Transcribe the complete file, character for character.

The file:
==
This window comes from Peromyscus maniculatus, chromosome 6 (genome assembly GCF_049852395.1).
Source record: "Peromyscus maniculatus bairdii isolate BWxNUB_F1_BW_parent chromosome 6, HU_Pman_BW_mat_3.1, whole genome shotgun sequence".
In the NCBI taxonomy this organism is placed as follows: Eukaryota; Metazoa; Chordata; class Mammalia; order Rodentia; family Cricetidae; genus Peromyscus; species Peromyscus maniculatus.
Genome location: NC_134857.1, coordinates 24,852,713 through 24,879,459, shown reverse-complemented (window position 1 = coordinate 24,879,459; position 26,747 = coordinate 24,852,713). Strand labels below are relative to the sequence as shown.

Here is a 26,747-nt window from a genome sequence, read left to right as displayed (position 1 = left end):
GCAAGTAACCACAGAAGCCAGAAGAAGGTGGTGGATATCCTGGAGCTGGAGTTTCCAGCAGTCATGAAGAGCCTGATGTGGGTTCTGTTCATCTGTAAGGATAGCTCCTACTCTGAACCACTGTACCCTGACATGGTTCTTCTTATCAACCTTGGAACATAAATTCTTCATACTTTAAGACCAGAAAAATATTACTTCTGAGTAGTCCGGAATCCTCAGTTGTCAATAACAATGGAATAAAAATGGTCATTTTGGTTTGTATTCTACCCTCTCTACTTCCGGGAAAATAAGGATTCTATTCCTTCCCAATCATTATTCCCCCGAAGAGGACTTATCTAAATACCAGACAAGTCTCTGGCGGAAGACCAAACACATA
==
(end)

This window comes from Peromyscus maniculatus, chromosome 6 (genome assembly GCF_049852395.1).
Source record: "Peromyscus maniculatus bairdii isolate BWxNUB_F1_BW_parent chromosome 6, HU_Pman_BW_mat_3.1, whole genome shotgun sequence".
In the NCBI taxonomy this organism is placed as follows: Eukaryota; Metazoa; Chordata; class Mammalia; order Rodentia; family Cricetidae; genus Peromyscus; species Peromyscus maniculatus.
Genome location: NC_134857.1, coordinates 24,852,713 through 24,879,459, shown reverse-complemented (window position 1 = coordinate 24,879,459; position 26,747 = coordinate 24,852,713). Strand labels below are relative to the sequence as shown.

Here is a 26,747-nt window from a genome sequence, read left to right as displayed (position 1 = left end):
GCAAGTAACCACAGAAGCCAGAAGAAGGTGGTGGATATCCTGGAGCTGGAGTTTCCAGCAGTCATGAAGAGCCTGATGTGGGTTCTGTTCATCTGTAAGGATAGCTCCTACTCTGAACCACTGTACCCTGACATGGTTCTTCTTATCAACCTTGGAACATAAATTCTTCATACTTTAAGACCAGAAAAATATTACTTCTGAGTAGTCCGGAATCCTCAGTTGTCAATAACAATGGAATAAAAATGGTCATTTTGGTTTGTATTCTACCCTCTCTACTTCCGGGAAAATAAGGATTCTATTCCTTCCCAATCATTATTCCCCCGAAGAGGACTTATCTAAATACCAGACAAGTCTCTGGCGGAAGACCAAACACATA